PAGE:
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I'm getting ready to refinish wood spoke wheels on my 12 Hudson. Currently 95% good natural finish but I want to redo them before they deteriorate. No rot. Should a strip them or sand? I plan on using a natural finish. What can you tell me?

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Do not dip strip them. That will make the grain stand up and create a real sanding job. I've used a "mild" liquid (not paste) stripper with success. Just be careful around where the spokes come together. A build up in the crevices could come back to haunt you with the next finish. Sanding is good but a lot of work and you don't want to remove any wood.

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Good suggestion Philip. I had forgotten about that method.When I used glass, I was careful to drag the glass so it would not gouge the wood. If you are lucky you might even find a piece of broken glass with a curve roughly the radius of the spokes to keep from getting a flat drag.

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A little safer than broken glass, I have used an engine bearing scraper to remove old paint/varnish from wooden wheels. My question is, what is the best method of refinishing them to help preserve them? I would prefer not to use paint. I thought I might use a wood oil like Danish Oil. Anyone tried this? Thanks.

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Yes,<BR>a pice of glass works good also the bearing tool what Dave wrote. I saw some wood spokes which are refinished with a kind of oil. That looks good. We used in the past a transparent laquer like the laquer for ships and boats. We took a glossy one. That looks nice, too. We paint it, then we polished it with a fine sandpaper, again laquer and so on until it have an even finish. That protects the wood very good against bad weather.<P>------------------<BR>Thomas Borchers<BR>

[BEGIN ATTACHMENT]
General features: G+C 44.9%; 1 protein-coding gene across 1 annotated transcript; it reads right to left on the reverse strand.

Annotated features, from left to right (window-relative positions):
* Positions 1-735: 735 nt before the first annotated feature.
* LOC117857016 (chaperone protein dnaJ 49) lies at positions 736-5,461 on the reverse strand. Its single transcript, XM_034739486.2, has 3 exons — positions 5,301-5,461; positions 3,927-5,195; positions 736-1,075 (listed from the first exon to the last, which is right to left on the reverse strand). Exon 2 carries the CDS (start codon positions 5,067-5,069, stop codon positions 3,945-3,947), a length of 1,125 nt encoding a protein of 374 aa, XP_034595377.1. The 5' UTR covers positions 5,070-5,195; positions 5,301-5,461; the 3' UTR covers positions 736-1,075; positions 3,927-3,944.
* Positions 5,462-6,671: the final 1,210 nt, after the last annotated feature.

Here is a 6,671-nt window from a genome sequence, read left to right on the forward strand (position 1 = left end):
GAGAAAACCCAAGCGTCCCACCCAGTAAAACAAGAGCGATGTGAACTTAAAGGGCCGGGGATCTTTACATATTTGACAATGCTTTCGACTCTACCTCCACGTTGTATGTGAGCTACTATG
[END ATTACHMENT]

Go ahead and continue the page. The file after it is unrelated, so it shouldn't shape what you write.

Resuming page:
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I've dressed the back of an old hacksaw blade on the bench grinder. This made a sharp square edge on the back side. Then I used this as a scrapper. A little duct tape on each end for handles. The flexibality of the blade helped somewhat on scrapping the spokes

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If you are going for a natural finish the suggestions in this thread are certainly good. IF, however protection and possibly some repairs are needed and IF you are going to paint the spokes, as you should for many models, then I suggest the use of RSP. It soaks into the fibers and can be used to fill some gouges and scrapes. It gives great protection and adds strength to the spokes. Unfortunately, the surface finish is no longer compatible with natural finishes, but excellent for sanding and painting. I use RSP on all old or new wood, not only spokes, if the final finish is paint.

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